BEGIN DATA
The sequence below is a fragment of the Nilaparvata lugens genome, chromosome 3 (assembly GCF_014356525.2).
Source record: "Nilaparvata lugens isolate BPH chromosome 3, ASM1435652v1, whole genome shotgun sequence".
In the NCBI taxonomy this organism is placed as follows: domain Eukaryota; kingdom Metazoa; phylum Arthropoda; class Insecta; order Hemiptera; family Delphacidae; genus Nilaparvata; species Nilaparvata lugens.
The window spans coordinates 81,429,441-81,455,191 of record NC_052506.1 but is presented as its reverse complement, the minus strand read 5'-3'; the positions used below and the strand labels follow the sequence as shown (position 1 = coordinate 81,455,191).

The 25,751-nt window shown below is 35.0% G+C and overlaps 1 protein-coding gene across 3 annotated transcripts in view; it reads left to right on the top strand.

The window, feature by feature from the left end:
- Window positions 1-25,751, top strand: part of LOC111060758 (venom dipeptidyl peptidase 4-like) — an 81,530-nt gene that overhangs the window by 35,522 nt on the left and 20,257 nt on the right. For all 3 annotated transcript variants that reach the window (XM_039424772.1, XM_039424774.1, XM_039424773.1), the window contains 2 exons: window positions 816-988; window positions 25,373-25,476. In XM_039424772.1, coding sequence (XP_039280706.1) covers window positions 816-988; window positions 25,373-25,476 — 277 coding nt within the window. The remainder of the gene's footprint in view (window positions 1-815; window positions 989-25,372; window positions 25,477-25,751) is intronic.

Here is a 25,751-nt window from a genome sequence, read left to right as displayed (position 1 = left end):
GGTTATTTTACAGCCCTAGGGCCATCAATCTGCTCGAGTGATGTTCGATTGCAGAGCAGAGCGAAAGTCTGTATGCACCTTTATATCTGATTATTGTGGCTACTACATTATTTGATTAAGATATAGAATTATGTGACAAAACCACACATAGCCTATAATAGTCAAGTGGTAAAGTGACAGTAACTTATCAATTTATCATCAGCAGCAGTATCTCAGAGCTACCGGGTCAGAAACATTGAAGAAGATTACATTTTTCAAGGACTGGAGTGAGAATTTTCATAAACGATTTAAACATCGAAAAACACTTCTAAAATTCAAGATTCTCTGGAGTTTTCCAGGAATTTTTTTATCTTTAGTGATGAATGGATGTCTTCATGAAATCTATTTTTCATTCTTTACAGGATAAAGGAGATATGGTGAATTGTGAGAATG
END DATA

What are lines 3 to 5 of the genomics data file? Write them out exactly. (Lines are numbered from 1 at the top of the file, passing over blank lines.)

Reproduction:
In the NCBI taxonomy this organism is placed as follows: domain Eukaryota; kingdom Metazoa; phylum Arthropoda; class Insecta; order Hemiptera; family Delphacidae; genus Nilaparvata; species Nilaparvata lugens.
The window spans coordinates 81,429,441-81,455,191 of record NC_052506.1 but is presented as its reverse complement, the minus strand read 5'-3'; the positions used below and the strand labels follow the sequence as shown (position 1 = coordinate 81,455,191).

The 25,751-nt window shown below is 35.0% G+C and overlaps 1 protein-coding gene across 3 annotated transcripts in view; it reads left to right on the top strand.